I am a plankholder in LST 273, which also went down the Mississippi. That was in September 1943, after I finished Quartermaster classes at Great Lakes U. After shakedown and passing through the Panama Canal, we sailed to Long Beach, California, and then to Pearl Harbor. 
The 273 saw action in 
  • Kwajalein and Eniwetok [Jan-Feb 1944] in the Marshalls,
  • Saipan and Tinian [June-July 1944] in the Marianas, 
  • and then to Palau [Sep-Oct 1944]; 
  • it was in Pearl Harbor at the time [May 1944] of the West Loch incident

The West Loch Incident

More history: What, you may ask, was this West Loch incident? The disaster has been called "The Second Pearl Harbor" - but nobody seems to know about it.
The West Loch Disaster was a maritime accident during World War II at the Pearl Harbor U.S. Naval Base in Hawaii. The incident, which occurred just after 1500 hrs. on Sunday 21 May 1944, began following an explosion in a staging area for Landing Ships, Tank (LSTs) and other amphibious assault ships in West Loch.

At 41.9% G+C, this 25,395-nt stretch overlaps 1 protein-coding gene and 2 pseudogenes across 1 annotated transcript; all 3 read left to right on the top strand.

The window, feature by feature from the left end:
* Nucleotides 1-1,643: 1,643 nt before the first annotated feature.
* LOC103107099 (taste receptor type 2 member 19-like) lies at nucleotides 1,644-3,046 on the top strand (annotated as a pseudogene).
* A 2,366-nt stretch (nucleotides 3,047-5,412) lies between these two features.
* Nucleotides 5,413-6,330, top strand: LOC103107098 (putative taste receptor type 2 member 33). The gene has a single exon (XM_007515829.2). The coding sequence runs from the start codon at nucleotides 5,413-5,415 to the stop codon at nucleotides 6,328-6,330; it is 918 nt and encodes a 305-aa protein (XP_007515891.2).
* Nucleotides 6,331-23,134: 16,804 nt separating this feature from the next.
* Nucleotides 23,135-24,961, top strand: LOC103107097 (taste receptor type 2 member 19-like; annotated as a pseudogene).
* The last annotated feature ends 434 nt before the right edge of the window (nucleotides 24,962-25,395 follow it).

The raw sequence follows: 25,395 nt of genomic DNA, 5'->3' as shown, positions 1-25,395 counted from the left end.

A fire quickly spread among the ships being prepared for Operation Forager, the invasion of the Japanese-held Mariana Islands. Over the next 24 hours, six LSTs sank, 163 naval personnel died and 396 were injured. 
A subsequent Naval Board of Inquiry never determined the exact cause of the disaster but concluded that the initial explosion was caused when a mortar round aboard LST-353 detonated during an unloading operation because it was either dropped or went off when gasoline vapors ignited.